Noting & Protest
Negotiable instruments, such as bills of exchange, promissory notes or cheques are pieces of paper representing the ownership of debts and obligations and are used to settle the debt by an exchange or transfer of credit without the need for cash.
Negotiable instruments may be inland or foreign. A bill of exchange is an inland bill because it is both drawn and payable within the British Isles or drawn within the British Isles on a person resident in the British Isles.
When a negotiable instrument is dishonoured, it should be noted for nonacceptance or nonpayment (as the case may be). This is where the notary presents the dishonoured instrument to the defaulting party for acceptance or payment and recording on the instrument the reason for dishonour.
Noting must take place at a reasonable time of day on the date due date or the next succeeding business day.
A foreign negotiable instrument as opposed to an inland negotiable instrument which is dishonoured, i.e. not accepted or paid by the due date, must be protested in order for action to be taken on it. However there is generally no need to protest an inland negotiable instrument.
Please contact us for further information and in the case of the need for noting and protesting on or before the due date.
The term ‘noting’ may be defined as the recording of the fact of dishonor by a Notary Public upon the negotiable instrument- Where a promissory note or bill of exchange is dishonoured, the holder can, after giving due notice of dishonor, sue the liable parties for the recovery of amount due on the instrument.
But before he files such a suit, he needs some authenticated proof of the fact, to be put up before the court, that the bill or note is actually dishonoured, For this the holder takes the bill or note to the Notary Public who makes a demand for acceptance or payment upon the drawee or acceptor or maker formally and on his refusal to do so notes the same on the bill or note.
Thus ‘noting’ means recording the fact of dishonor on the dishonoured instrument or on a paper attached thereto for the purpose. Noting should be done within a reasonable time after dishonor.
Noting should specify the following on the instrument:
- The fact of the instrument being dishonoured;
- The date of dishonor;
- The reason, if any assigned to the dishonor;
- If the instrument has not been expressly dishonoured, the reason, why it is being treated as dishonoured
- The Notary’s charges for such noting; (f) A reference to the Notary’s register.
Noting is not compulsory under law. If the dishonoured instrument is not ‘noted’, it does not affect the rights of the holder of the instrument in any way. However, it has certain advantages. For instance, it provides an authentic evidence of dishonor.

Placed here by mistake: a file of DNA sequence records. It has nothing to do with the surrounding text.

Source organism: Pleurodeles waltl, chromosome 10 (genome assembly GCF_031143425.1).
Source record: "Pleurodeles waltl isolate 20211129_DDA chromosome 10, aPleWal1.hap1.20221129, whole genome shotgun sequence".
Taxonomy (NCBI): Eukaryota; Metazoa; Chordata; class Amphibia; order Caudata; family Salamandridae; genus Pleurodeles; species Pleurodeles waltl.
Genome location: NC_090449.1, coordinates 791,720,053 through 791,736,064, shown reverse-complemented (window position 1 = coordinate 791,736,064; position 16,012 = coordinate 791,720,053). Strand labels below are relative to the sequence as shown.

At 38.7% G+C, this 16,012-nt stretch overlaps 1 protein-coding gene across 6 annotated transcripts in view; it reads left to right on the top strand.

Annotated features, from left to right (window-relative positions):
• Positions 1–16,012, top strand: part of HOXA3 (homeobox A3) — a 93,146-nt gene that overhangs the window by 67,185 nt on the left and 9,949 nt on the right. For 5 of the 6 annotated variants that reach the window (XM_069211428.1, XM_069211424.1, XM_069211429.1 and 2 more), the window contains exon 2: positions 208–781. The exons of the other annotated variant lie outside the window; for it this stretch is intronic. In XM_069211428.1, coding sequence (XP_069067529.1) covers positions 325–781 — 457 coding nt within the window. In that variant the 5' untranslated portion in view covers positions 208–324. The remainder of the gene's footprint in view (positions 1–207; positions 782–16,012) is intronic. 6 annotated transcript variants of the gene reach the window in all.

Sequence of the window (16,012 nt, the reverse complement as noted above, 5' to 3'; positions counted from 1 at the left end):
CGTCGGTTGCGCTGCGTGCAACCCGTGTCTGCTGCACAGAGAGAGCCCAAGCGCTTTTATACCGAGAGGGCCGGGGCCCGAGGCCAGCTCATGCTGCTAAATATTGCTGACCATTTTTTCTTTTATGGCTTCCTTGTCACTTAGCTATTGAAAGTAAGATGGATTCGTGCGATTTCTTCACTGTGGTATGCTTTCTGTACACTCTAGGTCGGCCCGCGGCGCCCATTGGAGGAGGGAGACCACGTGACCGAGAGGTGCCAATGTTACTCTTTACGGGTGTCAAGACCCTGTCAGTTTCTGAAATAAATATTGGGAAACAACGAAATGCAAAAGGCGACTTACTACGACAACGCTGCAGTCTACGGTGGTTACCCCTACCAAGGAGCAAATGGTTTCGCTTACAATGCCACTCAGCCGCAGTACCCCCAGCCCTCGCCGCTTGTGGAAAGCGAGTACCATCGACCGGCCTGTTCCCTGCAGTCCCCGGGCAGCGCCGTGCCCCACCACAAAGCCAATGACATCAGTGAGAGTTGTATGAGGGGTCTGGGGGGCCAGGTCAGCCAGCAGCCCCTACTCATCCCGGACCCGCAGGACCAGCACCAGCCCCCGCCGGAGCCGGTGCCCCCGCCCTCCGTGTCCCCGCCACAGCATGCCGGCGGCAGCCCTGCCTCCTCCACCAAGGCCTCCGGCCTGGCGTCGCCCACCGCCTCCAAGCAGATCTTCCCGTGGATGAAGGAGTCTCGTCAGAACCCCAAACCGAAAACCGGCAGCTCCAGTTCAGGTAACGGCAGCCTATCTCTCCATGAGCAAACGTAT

‘Noting’ is authentic and official proof of presentment and dishonor of a negotiable instrument. The question of noting does not arise in the case of a dishonor of a cheque because in such a case the bank, while refusing payment returns back the cheque giving reasons in writing for the dishonor of the same and that itself acts as an authentic evidence of the fact of dishonor.
Protesting (Sec. 100)
According to Sec. 100, “when the promissory note or bill of exchange has been dishonoured by non- acceptance or non-payment, the holder may, within a reasonable time, cause such dishonor to be noted and certified by a notary public. Such certificate is called a protest.”
Protest or better security: (Sec- 100, Para 2)
“When the acceptor of a bill of exchange has become insolvent, or his credit has been publicly impeached, before the maturity of the bill, the holder may, within a reasonable time, cause a notary public to demand better security of the acceptor and on its being refused may, within a reasonable time, cause such facts to be noted and certified as aforesaid. Such certificate is called a protest for better security.
Contents of Protest (Sec. 101)
A protest under Section 100 must contain:
1) The instrument itself or a literal transcript of the instrument and of everything written or printed thereupon.
2) The name of the person for whom and against whom the instrument has been protested.
3) The fact and the reasons for dishonor this is a statement that payment or acceptance, or better security, as the case may be, was demanded by the notary public from the person concerned and he refused to give it or did not answer, or that he could not be found.
4) The place and time of dishonor.
5) The signature of the Notary Public.
6) In the case of acceptance for honor or payment for honor, the names of the persons by whom and for whom it is accepted or paid.
Notice of Protest (Sec. 102)
“When a promissory note or bill of exchange is required by law to be protested, notice of such protest must be given instead of notice of dishonor, in the same manner and subject to the same conditions; but the notice may be given by the notary public who makes the protest.” Protest of Foreign Bill (Sec. 104)
“Foreign bills of exchange must be protested for dishonor when such protest is
required by the law of the place where they are drawn.”
The following are the points of distinction between Noting and Protesting:
- Noting is merely a record of the fact of dishonor. When the notary public issues a certificate stating the particulars regarding the dishonor, it is called a protest.
- Noting is the preliminary step to ‘Protesting’.
- Noting is made on the negotiable instrument by the notary public by way of memorandum while a protest is a formal certificate drawn up later on the basis of noting.
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